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Karl Lagerfeld hosted an intimate lunch gathering at his Left Bank showroom on Monday to celebrate the launch of a limited-edition jewelry collection of six Art Deco-inspired designs as part of his ongoing collaboration with the Swarovski Group.

Consisting of a collar necklace, cuff, chandelier earrings, two oversized rings and a brooch, the collection is due to go on sale on Tuesday at Karl Lagerfeld stores in London, Paris, Vienna, Dubai and Düsseldorf, with prices ranging from 129 euros to 799 euros. It will also be available for preorder at karl.com.

Each design has been produced in a limited edition of 25, numbered and engraved with the designer’s signature on the inside.

“My favorite piece in the collection with Swarovski is the bracelet,” Lagerfeld said, referring to the cuff with graphic black bands. He declined to delve into the inspiration behind the designs, which feature geometric patterns and a graphic letter “K” motif.

“I never talk shop,” he shrugged. “Because [French philosopher] Voltaire said everything that needs an explanation isn’t worth the explanation — so you look at it, and what interests us is your judgment, not mine.”

The designer was happy, however, to run guests through his choice of accessories for the day: his signature Audemars Piguet Royal Oak watch; Shamballa sunglasses; a Nadine Ghosn necklace in the shape of earphones, and a Suzanne Belperron brooch set with a portrait of his cat Choupette.

The lunchtime conversation cycled through a dizzying array of topics, from Time magazine’s recent cover story on French President Emmanuel Macron to his diet (Lagerfeld has sworn off his beloved Diet Coke and now drinks coffee.)

The designer did not mention the controversy over his television appearance on French cable channel C8 on Saturday, during which he explained his recent cartoon for the monthly supplement of the Frankfurter Allgemeine Zeitung newspaper, in which he lambasted German Chancellor Angela Merkel.

Lagerfeld blamed Merkel’s decision to let more than one million refugees into the country since 2015 for the far-right’s strong showing in recent parliamentary elections.

Local media reported that several hundred people lodged official complaints with the French TV regulator, CSA, over Lagerfeld’s comments on the “Salut les terriens!” (“Hello Earthlings!”) talk show criticizing Merkel’s immigration policy.

“She already had millions and millions who are well-integrated, who work, which is great, because the population there is declining a little. But she didn’t need to let in another one million to improve her image, after coming across as the bad mother during the Greek crisis,” he said on the TV show.

Referring to the example of a Syrian refugee who reportedly praised the Holocaust in front of his German host, Lagerfeld suggested that some of the refugees arriving in Germany harbor anti-Semitic opinions. “You cannot, even if several decades separate the two events, kill millions of Jews and then bring in millions of their worst enemies afterwards,” he argued.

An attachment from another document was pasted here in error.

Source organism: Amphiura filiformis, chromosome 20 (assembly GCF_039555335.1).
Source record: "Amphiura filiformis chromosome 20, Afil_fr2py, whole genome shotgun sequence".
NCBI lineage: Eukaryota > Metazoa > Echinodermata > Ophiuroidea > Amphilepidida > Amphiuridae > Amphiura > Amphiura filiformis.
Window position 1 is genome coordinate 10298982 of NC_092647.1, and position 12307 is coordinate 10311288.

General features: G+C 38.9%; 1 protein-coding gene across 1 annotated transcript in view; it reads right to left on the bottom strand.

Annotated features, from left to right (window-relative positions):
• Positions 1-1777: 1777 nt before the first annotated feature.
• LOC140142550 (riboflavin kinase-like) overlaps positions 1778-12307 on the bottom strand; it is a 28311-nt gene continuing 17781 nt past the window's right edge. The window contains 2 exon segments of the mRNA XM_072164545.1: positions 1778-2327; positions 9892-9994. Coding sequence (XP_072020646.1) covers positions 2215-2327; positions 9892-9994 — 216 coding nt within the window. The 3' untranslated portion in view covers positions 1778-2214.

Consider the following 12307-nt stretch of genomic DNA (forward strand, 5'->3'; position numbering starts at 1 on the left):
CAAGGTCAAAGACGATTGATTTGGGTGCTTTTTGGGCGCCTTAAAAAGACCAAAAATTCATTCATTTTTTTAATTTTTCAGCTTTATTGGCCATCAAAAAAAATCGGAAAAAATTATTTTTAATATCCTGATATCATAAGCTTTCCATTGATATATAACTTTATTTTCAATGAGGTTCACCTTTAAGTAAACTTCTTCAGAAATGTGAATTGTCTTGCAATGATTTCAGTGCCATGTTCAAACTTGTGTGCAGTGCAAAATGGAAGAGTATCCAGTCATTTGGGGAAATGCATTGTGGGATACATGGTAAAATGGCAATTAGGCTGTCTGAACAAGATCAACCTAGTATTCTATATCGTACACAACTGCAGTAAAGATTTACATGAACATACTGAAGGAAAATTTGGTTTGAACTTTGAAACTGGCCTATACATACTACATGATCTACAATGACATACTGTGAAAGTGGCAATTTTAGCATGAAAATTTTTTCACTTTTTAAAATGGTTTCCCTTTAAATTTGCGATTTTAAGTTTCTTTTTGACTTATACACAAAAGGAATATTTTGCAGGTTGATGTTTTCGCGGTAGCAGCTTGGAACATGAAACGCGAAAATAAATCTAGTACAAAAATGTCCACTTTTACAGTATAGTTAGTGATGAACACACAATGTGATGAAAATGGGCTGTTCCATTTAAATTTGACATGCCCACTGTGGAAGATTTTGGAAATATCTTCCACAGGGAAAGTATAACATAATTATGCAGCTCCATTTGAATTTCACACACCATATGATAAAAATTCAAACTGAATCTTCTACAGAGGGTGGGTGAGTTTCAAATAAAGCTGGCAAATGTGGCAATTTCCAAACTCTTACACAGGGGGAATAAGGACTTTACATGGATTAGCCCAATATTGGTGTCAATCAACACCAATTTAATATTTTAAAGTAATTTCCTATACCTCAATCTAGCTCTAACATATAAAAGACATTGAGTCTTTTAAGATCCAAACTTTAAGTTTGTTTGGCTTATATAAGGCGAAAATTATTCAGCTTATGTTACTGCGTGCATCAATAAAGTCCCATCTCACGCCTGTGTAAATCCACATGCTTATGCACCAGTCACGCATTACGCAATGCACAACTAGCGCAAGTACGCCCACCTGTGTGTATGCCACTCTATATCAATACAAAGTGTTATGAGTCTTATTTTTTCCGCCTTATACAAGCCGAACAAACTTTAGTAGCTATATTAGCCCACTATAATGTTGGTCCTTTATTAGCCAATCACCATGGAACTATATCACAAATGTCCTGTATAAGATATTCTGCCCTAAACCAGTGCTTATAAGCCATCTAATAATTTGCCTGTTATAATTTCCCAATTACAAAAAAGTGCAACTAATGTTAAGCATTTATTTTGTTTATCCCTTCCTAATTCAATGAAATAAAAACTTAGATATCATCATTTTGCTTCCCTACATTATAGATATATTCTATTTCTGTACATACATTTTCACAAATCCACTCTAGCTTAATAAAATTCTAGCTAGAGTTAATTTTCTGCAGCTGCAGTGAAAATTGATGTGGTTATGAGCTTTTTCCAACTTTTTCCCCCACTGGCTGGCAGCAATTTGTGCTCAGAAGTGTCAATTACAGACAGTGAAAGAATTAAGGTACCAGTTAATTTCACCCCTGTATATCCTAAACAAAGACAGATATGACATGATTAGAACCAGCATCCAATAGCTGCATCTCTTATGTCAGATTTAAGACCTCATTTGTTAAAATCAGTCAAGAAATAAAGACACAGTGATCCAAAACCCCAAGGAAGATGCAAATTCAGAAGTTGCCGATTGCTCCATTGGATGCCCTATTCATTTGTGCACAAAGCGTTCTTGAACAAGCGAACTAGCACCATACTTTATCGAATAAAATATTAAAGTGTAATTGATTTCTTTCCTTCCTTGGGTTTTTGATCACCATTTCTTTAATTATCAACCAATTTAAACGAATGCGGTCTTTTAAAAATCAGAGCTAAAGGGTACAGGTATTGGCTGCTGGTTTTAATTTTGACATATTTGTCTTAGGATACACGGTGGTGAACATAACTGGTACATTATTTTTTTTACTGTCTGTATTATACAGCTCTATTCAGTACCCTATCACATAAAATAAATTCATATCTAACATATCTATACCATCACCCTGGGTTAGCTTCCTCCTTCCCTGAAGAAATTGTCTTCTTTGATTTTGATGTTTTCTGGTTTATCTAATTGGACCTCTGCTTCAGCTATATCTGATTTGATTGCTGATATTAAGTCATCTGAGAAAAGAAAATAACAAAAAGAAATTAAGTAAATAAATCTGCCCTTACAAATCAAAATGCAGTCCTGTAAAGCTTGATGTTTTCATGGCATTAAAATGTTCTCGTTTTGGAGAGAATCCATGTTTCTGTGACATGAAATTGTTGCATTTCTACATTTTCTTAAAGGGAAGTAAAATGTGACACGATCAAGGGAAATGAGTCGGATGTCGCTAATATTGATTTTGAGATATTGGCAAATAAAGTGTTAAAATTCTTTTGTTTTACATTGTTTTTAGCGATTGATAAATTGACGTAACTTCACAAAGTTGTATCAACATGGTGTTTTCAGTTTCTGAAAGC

A highly informed and opinionated commentator on current affairs, Lagerfeld is no stranger to controversy. The lunchtime conversation did touch on the criticism unleashed by another of his cartoons, depicting Harvey Weinstein as a pig with the tagline “Do you know Harvey Schweinstein?”

German newspaper Die Welt said the drawing had anti-Semitic undertones, but Lagerfeld explained that he was inspired by the social media hashtag #BalanceTonPorc, which translates as “Expose Your Pig” and is France’s equivalent of #MeToo. “I only translated what everyone was saying,” he said.

In other tidbits, Lagerfeld revealed that Steidl had sold 3,000 copies of the catalogue he guest-edited for the Paris Photo photography fair, which closed on Sunday. The designer, who was sporting circular stickers on his ears, explained he was seeing acupuncturist Nadia Volf.

“She is treating me for a sciatica that I caught from spending too much time seated,” said Lagerfeld, who spends his mornings at home sketching. “It affects the way you walk, because you’re afraid it’s going to hurt.”

But back to that jewelry collection. Pier Paolo Righi, chief executive officer of Karl Lagerfeld, said the first collection designed under the brand’s multiyear licensing agreement with Swarovski has done well since going on sale in September, though consumers have not favored a specific category.

“I think it’s less the category, I think it’s more when they clearly feel and see the connection to Karl himself, whether it is individual charms that relate back to Karl’s life, or whether it is the collections inspired by a certain time that Karl likes and is associated with,” he said.

Eric Russack, global vice president jewelry solutions and licensing at Swarovski, said the line was available in 150 points of sale including Swarovski Crystal Worlds retail locations, Karl Lagerfeld stores, the karl.com web site and select retailers.

“We’re still looking not to overdistribute in the market. I think if we get to 300 or 400 points of sale next year, we’d be happy with that,” he said.

The Lagerfeld license is a first for Swarovski, but he suggested others could follow.

“This is new for Swarovski, so this is really about where Swarosvki goes in the future and how Swarovski can grow with a portfolio of very special curated brands that align with what we do best,” Russack said. “We’re very carefully looking at other opportunities.”

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